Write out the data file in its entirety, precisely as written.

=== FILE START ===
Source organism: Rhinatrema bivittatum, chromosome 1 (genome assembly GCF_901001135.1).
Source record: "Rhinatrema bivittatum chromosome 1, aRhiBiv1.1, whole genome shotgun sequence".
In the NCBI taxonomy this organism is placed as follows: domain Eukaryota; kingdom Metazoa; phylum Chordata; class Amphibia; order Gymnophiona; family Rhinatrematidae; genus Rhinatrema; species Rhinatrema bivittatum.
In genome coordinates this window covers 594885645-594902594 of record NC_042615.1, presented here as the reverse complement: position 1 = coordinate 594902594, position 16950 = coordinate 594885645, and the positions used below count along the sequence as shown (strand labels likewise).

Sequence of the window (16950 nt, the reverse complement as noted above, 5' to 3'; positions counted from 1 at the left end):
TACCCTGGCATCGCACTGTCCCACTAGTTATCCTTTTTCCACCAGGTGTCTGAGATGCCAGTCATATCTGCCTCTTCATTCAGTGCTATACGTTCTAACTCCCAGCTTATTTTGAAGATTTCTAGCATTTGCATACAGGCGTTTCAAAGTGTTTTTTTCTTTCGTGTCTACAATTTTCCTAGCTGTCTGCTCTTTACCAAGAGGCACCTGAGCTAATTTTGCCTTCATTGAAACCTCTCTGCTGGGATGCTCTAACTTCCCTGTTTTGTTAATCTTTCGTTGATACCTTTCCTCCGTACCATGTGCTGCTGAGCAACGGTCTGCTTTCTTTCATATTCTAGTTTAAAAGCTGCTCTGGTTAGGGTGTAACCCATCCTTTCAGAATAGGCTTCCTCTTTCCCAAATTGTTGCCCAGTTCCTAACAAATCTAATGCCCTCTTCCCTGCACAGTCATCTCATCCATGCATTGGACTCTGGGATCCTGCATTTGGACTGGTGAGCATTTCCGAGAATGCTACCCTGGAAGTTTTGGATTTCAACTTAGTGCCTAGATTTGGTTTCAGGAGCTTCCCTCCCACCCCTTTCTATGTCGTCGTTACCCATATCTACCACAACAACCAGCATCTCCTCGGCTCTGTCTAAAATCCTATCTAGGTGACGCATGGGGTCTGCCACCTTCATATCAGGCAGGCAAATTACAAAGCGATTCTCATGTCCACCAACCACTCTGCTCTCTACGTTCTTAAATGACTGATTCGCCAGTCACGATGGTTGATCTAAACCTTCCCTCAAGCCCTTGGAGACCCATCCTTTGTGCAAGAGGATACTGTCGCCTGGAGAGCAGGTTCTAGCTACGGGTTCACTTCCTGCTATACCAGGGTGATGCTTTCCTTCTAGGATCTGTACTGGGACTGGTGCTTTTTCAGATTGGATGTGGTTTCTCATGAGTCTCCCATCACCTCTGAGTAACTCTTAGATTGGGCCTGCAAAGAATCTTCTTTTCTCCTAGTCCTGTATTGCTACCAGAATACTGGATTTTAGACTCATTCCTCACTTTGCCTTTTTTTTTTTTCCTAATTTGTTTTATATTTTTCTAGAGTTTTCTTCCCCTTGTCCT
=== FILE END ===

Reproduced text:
Source organism: Rhinatrema bivittatum, chromosome 1 (genome assembly GCF_901001135.1).
Source record: "Rhinatrema bivittatum chromosome 1, aRhiBiv1.1, whole genome shotgun sequence".
In the NCBI taxonomy this organism is placed as follows: domain Eukaryota; kingdom Metazoa; phylum Chordata; class Amphibia; order Gymnophiona; family Rhinatrematidae; genus Rhinatrema; species Rhinatrema bivittatum.
In genome coordinates this window covers 594885645-594902594 of record NC_042615.1, presented here as the reverse complement: position 1 = coordinate 594902594, position 16950 = coordinate 594885645, and the positions used below count along the sequence as shown (strand labels likewise).

Sequence of the window (16950 nt, the reverse complement as noted above, 5' to 3'; positions counted from 1 at the left end):
TACCCTGGCATCGCACTGTCCCACTAGTTATCCTTTTTCCACCAGGTGTCTGAGATGCCAGTCATATCTGCCTCTTCATTCAGTGCTATACGTTCTAACTCCCAGCTTATTTTGAAGATTTCTAGCATTTGCATACAGGCGTTTCAAAGTGTTTTTTTCTTTCGTGTCTACAATTTTCCTAGCTGTCTGCTCTTTACCAAGAGGCACCTGAGCTAATTTTGCCTTCATTGAAACCTCTCTGCTGGGATGCTCTAACTTCCCTGTTTTGTTAATCTTTCGTTGATACCTTTCCTCCGTACCATGTGCTGCTGAGCAACGGTCTGCTTTCTTTCATATTCTAGTTTAAAAGCTGCTCTGGTTAGGGTGTAACCCATCCTTTCAGAATAGGCTTCCTCTTTCCCAAATTGTTGCCCAGTTCCTAACAAATCTAATGCCCTCTTCCCTGCACAGTCATCTCATCCATGCATTGGACTCTGGGATCCTGCATTTGGACTGGTGAGCATTTCCGAGAATGCTACCCTGGAAGTTTTGGATTTCAACTTAGTGCCTAGATTTGGTTTCAGGAGCTTCCCTCCCACCCCTTTCTATGTCGTCGTTACCCATATCTACCACAACAACCAGCATCTCCTCGGCTCTGTCTAAAATCCTATCTAGGTGACGCATGGGGTCTGCCACCTTCATATCAGGCAGGCAAATTACAAAGCGATTCTCATGTCCACCAACCACTCTGCTCTCTACGTTCTTAAATGACTGATTCGCCAGTCACGATGGTTGATCTAAACCTTCCCTCAAGCCCTTGGAGACCCATCCTTTGTGCAAGAGGATACTGTCGCCTGGAGAGCAGGTTCTAGCTACGGGTTCACTTCCTGCTATACCAGGGTGATGCTTTCCTTCTAGGATCTGTACTGGGACTGGTGCTTTTTCAGATTGGATGTGGTTTCTCATGAGTCTCCCATCACCTCTGAGTAACTCTTAGATTGGGCCTGCAAAGAATCTTCTTTTCTCCTAGTCCTGTATTGCTACCAGAATACTGGATTTTAGACTCATTCCTCACTTTGCCTTTTTTTTTTTTCCTAATTTGTTTTATATTTTTCTAGAGTTTTCTTCCCCTTGTCCT